South African Politics: African National Congress Heading for Watershed Moment
Having governed South Africa for 28 years, the African National Congress (ANC) is gearing up for its elective conference in December 2022. Against a backdrop of internal wrangles and economic woes, it will reveal who will likely lead the party into a hotly contested 2024 national election. Can the party retain its grip on power?
Ever since South Africa’s democratic transition in 1994, the African National Congress (ANC) has held sway over the country’s political life. However, as it approaches the end of its third decade in power, the party finds itself at a crossroad. Following years of poor governance, marked by policy inconsistency, maladministration, and industrial scale corruption that was sustained by rent-seeking patronage networks, the party’s electoral dominance is no longer guaranteed.
As a result, its National Elective Conference in December, which convenes every five years to elect the party’s national leadership, could prove a make-or-break moment for the future prospects of Africa’s oldest liberation movement. With voter disillusionment on the rise and some recent polls putting the ANC’s national support at less than 50 percent, it is in dire need of a course correction. In this regard South Africa’s 2021 Local Government Elections provided the first rude awakening, when it ceded control of key municipalities across the country. Opposition coalitions now govern all but three of the country’s eight largest metropolitan areas.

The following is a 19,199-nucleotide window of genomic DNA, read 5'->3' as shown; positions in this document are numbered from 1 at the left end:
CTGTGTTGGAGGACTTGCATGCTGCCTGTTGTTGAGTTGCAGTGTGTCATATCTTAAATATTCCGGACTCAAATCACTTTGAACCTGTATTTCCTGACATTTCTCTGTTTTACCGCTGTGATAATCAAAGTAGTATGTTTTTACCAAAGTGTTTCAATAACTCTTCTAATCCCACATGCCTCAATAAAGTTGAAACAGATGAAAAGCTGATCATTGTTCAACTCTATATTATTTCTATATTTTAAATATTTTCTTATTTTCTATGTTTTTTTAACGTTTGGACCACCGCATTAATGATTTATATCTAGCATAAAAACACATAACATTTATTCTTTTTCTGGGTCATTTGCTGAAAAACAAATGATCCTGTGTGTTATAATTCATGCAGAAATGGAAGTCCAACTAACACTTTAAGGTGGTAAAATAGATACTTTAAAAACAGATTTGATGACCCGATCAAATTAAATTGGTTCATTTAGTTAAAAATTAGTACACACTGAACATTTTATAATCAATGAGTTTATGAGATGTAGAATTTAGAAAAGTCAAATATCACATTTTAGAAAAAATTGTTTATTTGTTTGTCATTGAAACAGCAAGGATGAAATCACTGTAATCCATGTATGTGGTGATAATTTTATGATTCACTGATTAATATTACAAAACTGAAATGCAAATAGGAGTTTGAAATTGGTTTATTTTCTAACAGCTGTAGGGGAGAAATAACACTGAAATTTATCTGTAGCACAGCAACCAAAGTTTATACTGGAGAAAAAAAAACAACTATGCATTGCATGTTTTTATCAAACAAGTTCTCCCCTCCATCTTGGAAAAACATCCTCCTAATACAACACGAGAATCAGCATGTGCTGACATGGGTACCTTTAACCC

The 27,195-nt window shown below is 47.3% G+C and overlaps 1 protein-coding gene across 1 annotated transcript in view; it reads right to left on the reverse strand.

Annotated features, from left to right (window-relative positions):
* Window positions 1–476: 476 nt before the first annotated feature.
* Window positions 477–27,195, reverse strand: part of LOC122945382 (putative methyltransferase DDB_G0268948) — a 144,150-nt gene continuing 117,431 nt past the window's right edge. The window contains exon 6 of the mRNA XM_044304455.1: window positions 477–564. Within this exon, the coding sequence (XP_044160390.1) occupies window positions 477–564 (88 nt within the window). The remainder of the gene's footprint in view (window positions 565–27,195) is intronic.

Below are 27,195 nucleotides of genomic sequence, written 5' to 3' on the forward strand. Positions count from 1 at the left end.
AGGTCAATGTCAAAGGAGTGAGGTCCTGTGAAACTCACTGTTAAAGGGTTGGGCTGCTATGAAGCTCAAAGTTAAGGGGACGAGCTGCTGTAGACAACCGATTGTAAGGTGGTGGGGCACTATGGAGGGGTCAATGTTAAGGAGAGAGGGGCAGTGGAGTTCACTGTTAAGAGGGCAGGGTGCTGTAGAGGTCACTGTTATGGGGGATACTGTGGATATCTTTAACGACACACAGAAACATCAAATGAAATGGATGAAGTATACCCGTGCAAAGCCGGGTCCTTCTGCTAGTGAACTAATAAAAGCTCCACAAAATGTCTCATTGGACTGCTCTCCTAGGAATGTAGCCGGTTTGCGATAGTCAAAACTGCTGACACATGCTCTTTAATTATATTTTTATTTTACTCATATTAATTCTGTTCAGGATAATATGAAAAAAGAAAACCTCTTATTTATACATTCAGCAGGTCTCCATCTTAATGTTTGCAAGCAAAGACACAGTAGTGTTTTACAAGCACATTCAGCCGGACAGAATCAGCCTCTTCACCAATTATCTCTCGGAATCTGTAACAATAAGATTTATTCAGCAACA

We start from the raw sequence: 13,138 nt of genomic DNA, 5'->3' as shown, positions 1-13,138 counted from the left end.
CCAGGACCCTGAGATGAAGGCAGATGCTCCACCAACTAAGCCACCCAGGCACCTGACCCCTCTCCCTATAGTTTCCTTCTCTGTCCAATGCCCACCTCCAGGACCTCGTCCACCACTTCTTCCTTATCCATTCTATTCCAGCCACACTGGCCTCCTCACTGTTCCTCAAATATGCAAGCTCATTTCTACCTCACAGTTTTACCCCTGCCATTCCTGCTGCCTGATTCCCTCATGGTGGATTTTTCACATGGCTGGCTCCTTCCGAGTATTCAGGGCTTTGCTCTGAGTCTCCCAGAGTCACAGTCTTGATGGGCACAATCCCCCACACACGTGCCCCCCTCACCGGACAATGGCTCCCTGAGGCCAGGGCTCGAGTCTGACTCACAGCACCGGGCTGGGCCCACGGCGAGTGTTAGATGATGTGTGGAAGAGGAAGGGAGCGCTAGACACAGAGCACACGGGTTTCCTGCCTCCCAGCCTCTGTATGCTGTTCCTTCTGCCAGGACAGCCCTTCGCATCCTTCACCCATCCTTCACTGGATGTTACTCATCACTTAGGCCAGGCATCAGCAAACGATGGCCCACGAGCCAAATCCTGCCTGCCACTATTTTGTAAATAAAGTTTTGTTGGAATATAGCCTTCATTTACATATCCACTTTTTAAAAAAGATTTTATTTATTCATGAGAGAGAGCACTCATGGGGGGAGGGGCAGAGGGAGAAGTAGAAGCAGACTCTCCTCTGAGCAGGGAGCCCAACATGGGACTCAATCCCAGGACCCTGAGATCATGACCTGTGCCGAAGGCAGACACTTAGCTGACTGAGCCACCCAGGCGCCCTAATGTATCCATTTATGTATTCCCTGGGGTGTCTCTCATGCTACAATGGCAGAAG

Ramaphosa’s new dawn fails to materialize
During the ANC’s previous elective conference in 2017, a faction supportive of the disastrous administration of former President Jacob Zuma was defeated by current head of state, Cyril Ramaphosa and his supporters on a strong renewal and anti-corruption ticket.
However, little has come of the “new dawn” promised by Ramaphosa. The ANC remains beset by internal struggles that frequently spill over into issues of national governance. The blurring between party and state lines continues and, as a result, factional battles within patronage networks in the civil service distract the government at a time when the country’s faltering economy struggles to rebound from the COVID pandemic. With poverty on the rise, the mounting cost of living and official unemployment in excess of 34 percent, millions of South Africans are struggling to make ends meet.
While Ramaphosa can claim some tentative wins regarding reforms to the troubled energy sector and initial state capture prosecutions, both have been belated and the result of pressure and impending crisis. To add to Ramaphosa‘s woes, he will enter the leadership contest – if he contests at all – under the long shadow of corruption issues. The National Parliament is in the process of setting up a committee to deliberate on his possible impeachment. This follows revelations around the puzzling circumstances pertaining to the theft of US$600,000, hidden in a couch at his game farm, which was not properly reported to authorities. While the timeline of this process is still unclear, it has the potential to derail his reelection campaign.